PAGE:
The University of Chicago Magazine
Also in Investigations:
Race, sex, or scores on achievement tests--none so strongly influence a young person's future education as does family income. That's the finding of a National Opinion Research Center study that tracked 25,000 teenagers from eighth grade through six more years: While 74 percent of the group's wealthiest quarter attended four-year colleges, only 37 percent of the poorest quarter did. Given that the educational paths taken by affluent students varied little by sex or by race, one interpretation, says study leader and U of C economist Allen Sanderson, is that adequate financial aid could give low-income families equal access to higher education.
Against the threat of computer crime from Internet hackers and high-tech terrorists, there is a strategic--and controversial--solution. The government should promote, not discourage, use of cryptography to encode computer data, phone, and cellular communications. So concludes a National Research Council study, commissioned by Congress and led by Law School professor Kenneth Dam, JD'57. Dam's expert panel contradicted Clinton-administration arguments that wide use of advanced cipher software would shield criminals from law-enforcement officials, whom the White House believes should have access to the electronic "keys" needed for de-coding. By contrast, the NRC report found that encryption technology, on the whole, will protect individual privacy and prevent economic espionage.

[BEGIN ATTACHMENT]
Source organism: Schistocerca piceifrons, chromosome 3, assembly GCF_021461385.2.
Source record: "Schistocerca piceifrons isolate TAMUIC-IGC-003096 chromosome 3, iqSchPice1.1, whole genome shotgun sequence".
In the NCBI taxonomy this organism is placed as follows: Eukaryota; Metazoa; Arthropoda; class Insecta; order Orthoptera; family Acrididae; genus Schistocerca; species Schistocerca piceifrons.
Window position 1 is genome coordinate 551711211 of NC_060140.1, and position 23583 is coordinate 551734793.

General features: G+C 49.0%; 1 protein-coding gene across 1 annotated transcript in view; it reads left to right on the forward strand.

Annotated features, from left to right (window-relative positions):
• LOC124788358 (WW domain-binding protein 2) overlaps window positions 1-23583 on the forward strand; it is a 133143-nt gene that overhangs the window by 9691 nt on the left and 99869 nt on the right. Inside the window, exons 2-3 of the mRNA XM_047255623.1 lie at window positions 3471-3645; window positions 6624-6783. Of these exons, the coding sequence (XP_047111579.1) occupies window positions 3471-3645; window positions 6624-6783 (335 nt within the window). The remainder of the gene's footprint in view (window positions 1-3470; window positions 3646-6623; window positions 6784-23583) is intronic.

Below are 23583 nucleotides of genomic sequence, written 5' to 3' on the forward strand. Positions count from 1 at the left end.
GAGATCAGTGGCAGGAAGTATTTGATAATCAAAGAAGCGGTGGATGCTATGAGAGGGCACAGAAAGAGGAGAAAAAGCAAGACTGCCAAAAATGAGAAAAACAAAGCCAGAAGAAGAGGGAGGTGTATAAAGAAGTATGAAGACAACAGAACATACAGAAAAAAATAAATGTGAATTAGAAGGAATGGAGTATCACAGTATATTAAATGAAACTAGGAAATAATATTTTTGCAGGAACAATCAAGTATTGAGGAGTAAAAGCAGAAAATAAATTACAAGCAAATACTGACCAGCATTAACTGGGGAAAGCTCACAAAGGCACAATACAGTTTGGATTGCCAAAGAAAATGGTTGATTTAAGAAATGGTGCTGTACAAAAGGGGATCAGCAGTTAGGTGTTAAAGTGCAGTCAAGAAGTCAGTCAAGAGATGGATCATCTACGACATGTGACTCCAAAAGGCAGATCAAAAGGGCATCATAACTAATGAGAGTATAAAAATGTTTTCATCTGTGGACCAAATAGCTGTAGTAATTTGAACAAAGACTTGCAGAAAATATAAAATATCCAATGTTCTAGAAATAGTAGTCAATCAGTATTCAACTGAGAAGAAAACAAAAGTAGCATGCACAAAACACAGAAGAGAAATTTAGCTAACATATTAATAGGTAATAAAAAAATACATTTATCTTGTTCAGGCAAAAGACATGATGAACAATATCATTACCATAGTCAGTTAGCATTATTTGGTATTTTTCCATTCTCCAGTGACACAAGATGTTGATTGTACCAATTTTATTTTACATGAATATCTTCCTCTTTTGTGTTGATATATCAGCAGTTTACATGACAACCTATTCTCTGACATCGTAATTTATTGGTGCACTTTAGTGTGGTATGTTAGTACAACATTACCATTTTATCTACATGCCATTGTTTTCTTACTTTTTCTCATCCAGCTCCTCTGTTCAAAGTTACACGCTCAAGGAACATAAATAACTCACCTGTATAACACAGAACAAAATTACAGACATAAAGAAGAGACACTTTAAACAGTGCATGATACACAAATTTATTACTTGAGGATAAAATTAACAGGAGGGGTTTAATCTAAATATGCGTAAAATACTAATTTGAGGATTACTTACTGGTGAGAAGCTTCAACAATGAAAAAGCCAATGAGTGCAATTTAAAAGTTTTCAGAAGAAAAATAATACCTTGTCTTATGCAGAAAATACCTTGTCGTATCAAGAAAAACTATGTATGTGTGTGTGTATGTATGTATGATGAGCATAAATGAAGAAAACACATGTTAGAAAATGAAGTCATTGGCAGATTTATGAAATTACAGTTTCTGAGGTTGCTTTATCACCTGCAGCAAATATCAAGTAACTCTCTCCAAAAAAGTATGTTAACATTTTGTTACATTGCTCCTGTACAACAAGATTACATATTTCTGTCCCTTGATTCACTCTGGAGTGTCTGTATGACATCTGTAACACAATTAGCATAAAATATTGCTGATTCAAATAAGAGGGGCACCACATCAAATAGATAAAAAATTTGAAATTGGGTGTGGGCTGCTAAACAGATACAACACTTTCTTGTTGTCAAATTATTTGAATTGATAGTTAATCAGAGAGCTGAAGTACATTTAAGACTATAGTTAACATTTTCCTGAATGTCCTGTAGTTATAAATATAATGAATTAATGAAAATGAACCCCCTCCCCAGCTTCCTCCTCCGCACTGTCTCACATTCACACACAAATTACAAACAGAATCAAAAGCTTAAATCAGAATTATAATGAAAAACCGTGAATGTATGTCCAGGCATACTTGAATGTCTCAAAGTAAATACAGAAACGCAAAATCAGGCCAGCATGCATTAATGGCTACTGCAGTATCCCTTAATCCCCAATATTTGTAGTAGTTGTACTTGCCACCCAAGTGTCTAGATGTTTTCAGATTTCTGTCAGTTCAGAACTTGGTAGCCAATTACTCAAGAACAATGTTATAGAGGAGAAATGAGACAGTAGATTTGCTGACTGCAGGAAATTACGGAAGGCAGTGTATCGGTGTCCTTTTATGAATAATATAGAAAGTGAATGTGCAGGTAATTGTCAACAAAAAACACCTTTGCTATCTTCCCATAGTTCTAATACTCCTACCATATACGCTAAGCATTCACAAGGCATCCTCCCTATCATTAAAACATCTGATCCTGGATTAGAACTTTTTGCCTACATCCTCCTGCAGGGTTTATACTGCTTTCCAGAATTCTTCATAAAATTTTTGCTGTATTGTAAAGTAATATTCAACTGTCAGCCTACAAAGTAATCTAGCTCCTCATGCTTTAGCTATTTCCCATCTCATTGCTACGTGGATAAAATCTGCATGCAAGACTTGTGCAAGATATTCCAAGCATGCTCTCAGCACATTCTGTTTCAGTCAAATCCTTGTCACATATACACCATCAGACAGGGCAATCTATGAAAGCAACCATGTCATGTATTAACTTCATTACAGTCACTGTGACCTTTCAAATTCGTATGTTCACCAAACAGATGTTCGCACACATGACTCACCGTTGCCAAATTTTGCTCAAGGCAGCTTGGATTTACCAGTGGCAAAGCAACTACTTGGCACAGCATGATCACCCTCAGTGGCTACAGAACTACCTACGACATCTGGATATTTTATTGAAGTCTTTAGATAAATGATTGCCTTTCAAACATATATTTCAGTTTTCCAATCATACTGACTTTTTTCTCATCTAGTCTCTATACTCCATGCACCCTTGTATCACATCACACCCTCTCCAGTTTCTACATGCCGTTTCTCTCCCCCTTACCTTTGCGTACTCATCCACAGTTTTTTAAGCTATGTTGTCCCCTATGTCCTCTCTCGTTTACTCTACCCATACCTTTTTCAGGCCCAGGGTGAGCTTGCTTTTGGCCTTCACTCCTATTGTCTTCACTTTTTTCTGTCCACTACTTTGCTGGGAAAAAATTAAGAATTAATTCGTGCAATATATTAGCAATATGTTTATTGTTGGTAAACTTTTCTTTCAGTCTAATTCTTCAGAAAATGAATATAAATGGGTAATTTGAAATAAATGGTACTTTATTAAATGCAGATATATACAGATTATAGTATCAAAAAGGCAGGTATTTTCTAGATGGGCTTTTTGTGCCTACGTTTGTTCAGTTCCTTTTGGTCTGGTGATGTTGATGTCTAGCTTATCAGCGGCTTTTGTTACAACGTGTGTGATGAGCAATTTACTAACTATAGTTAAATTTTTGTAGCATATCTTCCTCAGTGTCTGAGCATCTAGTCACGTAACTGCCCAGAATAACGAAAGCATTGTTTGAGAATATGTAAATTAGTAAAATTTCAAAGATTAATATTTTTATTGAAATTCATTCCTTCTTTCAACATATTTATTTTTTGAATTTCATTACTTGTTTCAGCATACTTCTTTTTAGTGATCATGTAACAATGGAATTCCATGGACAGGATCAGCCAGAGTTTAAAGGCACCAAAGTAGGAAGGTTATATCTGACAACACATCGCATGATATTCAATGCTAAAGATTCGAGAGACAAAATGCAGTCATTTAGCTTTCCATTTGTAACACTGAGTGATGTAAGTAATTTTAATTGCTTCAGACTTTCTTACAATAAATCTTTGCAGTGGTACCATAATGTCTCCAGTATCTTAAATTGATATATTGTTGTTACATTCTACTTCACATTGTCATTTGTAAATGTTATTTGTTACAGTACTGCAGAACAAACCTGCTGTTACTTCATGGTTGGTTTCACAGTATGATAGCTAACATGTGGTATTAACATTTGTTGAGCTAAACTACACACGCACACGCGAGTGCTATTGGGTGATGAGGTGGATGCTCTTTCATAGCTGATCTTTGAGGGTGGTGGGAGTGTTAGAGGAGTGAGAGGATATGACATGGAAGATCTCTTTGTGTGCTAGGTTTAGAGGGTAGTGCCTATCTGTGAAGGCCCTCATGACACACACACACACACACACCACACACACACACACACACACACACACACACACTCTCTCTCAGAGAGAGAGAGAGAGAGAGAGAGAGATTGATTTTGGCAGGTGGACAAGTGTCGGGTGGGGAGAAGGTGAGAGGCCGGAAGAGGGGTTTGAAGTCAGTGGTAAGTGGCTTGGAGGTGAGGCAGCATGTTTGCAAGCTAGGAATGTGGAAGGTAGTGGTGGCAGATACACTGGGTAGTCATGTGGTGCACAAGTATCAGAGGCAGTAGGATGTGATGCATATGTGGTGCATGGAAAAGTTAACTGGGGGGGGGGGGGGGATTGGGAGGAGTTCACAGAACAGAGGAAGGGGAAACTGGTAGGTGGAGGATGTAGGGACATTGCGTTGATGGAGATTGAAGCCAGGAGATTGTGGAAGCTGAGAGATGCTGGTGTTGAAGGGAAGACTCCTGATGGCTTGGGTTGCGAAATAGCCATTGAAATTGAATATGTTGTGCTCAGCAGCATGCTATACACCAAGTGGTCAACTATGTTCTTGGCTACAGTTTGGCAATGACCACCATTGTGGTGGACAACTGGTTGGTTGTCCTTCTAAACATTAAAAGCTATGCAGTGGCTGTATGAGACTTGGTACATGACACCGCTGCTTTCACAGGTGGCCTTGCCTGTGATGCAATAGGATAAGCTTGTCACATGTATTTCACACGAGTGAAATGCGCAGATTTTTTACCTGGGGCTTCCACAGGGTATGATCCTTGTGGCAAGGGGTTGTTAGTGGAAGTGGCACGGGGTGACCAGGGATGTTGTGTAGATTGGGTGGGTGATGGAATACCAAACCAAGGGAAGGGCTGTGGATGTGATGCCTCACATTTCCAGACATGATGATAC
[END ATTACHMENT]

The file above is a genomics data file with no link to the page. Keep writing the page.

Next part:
While the culprit is still at large, the hunt for a genetic factor behind America's seventh-leading cause of death--non-insulin-dependent diabetes mellitus--has narrowed dramatically. In June, an international team studying Mexican Americans identified the approximate location of a gene with major effect on the disease, linked also to obesity and physical inactivity. The discovery pinpoints the susceptibility gene in a region (see arrow in inset photo) at one end of chromosome 2. The researchers, led by U of C biochemist Graeme Bell and including professor of medicine Nancy Cox, hope to find the gene within two years. Bell says it will be "a foot in the door" for finding genes that predispose other populations to the disease.